Quite possibly a new record: Takata Romania has continuously been testing seat belts and seat belt buckles on a MESSRING CIS Compact Impact Sled since the end of 2014
Takata Romania has specialized in the production of passenger protection systems. Some 30 COP tests are carried out on seat belts, seat belt buckles, and other safety-relevant components in accordance with the ECE R16 regulation in Arad on a daily basis. “We started out with just one shift and an average of seven tests in 2014. We now work in three shifts with an average of eight tests per shift,” says Milan Novak, Head of the Testing and Validation team at Takata Romania. “The advantage is that the parameters such as pulse and speed are much more consistent on the CIS than on our former sled system. A lot more tests can also be carried.”
During the test runs, a seat construction with dummy is fixed to the sled and accelerated in a controlled process using a hydraulic cylinder. Depending on the payload and acceleration curve, top speeds of up to 82 kilometers per hour are possible. After the pulse, the sled is brought to a stop in a controlled process using a wear-free brake. MESSRING’s integrated M=BUS data acquisition system transmits the results directly to the CrashSoft control software. Also developed by MESSRING, this software combines the diverse setting characteristics of the facility and displays the results in a simple and clear format on a computer screen.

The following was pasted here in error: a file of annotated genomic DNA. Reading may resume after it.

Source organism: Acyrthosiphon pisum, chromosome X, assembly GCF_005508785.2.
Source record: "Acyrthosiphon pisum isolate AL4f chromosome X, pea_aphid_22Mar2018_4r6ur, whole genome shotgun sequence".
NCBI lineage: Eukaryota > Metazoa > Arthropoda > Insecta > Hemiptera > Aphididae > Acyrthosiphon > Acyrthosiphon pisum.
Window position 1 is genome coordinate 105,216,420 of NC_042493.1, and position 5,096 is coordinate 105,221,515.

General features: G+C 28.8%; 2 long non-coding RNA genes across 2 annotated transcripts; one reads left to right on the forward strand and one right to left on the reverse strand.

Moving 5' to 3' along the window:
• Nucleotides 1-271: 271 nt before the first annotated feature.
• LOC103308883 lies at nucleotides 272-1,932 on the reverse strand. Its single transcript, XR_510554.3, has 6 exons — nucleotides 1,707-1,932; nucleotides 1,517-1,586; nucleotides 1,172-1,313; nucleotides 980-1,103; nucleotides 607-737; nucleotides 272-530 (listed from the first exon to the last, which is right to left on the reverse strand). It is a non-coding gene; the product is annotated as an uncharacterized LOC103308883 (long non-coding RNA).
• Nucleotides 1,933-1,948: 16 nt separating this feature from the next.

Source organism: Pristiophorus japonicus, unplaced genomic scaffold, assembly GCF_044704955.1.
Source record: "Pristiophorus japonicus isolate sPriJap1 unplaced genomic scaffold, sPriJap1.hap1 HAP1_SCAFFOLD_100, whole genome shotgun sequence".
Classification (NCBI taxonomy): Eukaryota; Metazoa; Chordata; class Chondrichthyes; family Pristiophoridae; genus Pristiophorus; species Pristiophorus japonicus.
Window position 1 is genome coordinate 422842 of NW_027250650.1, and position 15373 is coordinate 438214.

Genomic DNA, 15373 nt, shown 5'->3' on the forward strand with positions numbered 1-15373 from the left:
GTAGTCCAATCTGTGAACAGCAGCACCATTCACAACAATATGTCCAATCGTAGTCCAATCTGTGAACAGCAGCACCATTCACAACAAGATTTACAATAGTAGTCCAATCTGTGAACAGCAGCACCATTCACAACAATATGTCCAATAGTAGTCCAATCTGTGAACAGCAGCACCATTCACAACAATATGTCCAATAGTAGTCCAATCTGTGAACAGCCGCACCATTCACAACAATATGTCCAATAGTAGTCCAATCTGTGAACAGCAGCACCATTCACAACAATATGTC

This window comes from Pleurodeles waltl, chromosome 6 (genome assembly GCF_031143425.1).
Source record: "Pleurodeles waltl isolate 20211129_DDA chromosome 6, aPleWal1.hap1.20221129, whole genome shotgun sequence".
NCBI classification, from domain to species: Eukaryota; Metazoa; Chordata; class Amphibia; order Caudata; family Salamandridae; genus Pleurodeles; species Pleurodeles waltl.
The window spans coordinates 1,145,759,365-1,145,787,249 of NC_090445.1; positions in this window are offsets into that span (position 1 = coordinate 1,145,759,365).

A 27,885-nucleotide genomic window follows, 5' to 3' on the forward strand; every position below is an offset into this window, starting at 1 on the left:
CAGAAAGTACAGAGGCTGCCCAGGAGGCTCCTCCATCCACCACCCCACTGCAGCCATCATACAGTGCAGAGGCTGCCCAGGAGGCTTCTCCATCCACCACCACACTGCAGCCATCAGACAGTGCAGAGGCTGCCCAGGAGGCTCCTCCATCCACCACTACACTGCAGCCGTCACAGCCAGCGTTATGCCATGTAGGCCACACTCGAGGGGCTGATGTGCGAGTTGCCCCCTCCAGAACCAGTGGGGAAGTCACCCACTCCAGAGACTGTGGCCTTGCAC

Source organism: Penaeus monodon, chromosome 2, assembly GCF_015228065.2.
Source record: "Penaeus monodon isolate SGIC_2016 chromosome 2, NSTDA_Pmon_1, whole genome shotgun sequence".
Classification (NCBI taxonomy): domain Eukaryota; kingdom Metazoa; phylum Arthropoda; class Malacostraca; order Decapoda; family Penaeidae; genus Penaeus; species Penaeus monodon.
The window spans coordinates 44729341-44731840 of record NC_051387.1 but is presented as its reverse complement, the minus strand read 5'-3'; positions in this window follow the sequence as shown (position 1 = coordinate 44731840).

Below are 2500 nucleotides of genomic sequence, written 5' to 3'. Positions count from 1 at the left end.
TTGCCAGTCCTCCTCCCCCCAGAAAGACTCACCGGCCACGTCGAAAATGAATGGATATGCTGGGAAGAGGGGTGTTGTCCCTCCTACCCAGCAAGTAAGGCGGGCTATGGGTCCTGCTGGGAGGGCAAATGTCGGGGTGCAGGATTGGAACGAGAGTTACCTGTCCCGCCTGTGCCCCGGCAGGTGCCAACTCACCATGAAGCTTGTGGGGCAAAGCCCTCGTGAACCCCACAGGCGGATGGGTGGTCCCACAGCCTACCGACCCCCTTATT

“We started out with just one shift and an average of seven tests in 2014. We now work in three shifts with an average of eight tests per shift,”
Milan Novak, Head of the Testing and Validation team at Takata Romania
“The CIS allows us to reproduce the same pulse with 90% reliability in two or more consecutive tests,” says Novak. The acceleration process stipulated in the test regulations can be reproduced with identical results over and over again despite four years of continuous use. Fluctuations in the oil temperature, abrasion on sliding parts, and wear on the drive valves and mechanical parts are minimal and therefore do not have a significant impact on the sled test facility’s performance data. An air conditioner in the hall maintains a constant temperature, which also has a positive effect.
Every six months, MESSRING engineers inspect and maintain the facility, ensuring it operates as it should. The piston accumulator seal didn’t have to be replaced until after 7,000 tests. Over the past four years, the facility has never stood idle for more than four or five days at a time, which is another reason for the unusually high number of test runs carried out.